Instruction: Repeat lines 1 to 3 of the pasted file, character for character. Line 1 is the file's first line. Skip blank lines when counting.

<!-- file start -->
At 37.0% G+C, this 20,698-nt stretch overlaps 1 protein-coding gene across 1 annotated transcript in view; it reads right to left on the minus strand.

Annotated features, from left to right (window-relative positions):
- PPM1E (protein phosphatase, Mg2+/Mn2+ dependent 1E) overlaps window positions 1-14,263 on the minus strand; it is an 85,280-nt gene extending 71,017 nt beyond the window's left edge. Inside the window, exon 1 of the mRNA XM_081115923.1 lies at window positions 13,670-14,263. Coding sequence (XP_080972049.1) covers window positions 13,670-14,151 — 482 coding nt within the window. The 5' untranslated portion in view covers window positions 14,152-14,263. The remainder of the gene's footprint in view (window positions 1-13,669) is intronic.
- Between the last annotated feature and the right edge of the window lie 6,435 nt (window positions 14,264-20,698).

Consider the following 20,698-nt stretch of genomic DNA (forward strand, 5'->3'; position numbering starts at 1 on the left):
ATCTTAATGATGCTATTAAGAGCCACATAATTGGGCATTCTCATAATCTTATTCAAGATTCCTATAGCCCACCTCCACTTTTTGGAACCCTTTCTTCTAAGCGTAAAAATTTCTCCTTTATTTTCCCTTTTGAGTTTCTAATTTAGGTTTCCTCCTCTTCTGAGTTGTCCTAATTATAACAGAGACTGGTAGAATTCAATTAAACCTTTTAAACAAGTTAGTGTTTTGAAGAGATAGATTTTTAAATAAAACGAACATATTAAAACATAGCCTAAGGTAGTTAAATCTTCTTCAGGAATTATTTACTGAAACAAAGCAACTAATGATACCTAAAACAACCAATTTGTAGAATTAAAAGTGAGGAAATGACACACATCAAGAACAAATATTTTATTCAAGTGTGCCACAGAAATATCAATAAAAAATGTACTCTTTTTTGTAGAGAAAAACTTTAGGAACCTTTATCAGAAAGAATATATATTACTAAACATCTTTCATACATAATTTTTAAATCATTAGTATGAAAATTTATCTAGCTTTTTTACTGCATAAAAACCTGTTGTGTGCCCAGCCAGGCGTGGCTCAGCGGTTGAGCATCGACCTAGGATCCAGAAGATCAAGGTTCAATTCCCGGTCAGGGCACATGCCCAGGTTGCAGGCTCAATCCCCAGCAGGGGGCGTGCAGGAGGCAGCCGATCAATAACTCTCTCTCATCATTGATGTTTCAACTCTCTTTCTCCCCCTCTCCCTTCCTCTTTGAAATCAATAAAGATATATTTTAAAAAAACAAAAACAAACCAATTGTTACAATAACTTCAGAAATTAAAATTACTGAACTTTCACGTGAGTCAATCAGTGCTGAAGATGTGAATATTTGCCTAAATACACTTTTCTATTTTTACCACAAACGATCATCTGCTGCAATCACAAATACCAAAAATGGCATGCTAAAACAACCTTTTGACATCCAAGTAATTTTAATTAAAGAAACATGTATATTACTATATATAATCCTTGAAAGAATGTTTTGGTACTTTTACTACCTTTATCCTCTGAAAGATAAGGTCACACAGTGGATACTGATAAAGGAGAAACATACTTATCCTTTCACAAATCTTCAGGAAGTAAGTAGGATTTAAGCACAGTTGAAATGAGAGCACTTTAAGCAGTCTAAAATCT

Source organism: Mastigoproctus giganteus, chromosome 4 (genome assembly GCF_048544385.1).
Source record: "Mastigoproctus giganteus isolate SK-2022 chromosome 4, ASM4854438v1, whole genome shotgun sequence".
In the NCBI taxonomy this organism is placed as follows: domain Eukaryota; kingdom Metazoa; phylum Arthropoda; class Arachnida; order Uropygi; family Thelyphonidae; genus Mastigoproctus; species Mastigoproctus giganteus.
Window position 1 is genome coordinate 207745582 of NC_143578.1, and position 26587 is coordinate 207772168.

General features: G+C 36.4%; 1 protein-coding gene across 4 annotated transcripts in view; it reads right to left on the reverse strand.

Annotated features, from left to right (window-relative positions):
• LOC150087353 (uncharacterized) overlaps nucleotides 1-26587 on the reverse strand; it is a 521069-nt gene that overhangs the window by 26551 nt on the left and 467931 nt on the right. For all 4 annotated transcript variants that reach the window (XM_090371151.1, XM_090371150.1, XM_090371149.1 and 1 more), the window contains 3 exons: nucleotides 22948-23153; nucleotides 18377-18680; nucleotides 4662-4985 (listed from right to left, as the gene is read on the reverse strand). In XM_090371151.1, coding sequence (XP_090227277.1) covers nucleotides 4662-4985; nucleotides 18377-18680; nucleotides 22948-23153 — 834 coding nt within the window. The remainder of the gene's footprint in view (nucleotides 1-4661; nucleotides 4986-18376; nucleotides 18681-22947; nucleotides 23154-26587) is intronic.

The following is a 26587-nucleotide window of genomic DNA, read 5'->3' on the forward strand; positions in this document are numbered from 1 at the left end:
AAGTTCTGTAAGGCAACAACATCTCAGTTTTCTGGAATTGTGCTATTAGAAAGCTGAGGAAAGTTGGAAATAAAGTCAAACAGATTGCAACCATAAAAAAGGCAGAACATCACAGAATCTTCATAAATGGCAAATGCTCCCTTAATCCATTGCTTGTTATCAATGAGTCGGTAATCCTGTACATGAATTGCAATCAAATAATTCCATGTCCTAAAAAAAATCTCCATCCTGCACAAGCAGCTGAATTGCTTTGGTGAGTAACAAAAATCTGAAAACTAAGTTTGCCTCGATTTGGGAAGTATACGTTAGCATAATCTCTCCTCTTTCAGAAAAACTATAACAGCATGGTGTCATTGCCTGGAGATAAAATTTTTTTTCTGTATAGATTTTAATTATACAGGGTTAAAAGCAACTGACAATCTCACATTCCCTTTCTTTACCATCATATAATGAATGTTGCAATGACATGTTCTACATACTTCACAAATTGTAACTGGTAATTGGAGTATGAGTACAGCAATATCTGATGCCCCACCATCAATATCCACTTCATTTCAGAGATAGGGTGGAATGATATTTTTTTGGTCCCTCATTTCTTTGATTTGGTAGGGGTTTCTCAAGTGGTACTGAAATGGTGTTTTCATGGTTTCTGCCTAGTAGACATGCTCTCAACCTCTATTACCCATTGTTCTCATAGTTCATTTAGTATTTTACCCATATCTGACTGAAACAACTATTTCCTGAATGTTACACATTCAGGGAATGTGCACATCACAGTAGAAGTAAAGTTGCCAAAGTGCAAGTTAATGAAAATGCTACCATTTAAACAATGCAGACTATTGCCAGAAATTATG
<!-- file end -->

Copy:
At 37.0% G+C, this 20,698-nt stretch overlaps 1 protein-coding gene across 1 annotated transcript in view; it reads right to left on the minus strand.

Annotated features, from left to right (window-relative positions):
- PPM1E (protein phosphatase, Mg2+/Mn2+ dependent 1E) overlaps window positions 1-14,263 on the minus strand; it is an 85,280-nt gene extending 71,017 nt beyond the window's left edge. Inside the window, exon 1 of the mRNA XM_081115923.1 lies at window positions 13,670-14,263. Coding sequence (XP_080972049.1) covers window positions 13,670-14,151 — 482 coding nt within the window. The 5' untranslated portion in view covers window positions 14,152-14,263. The remainder of the gene's footprint in view (window positions 1-13,669) is intronic.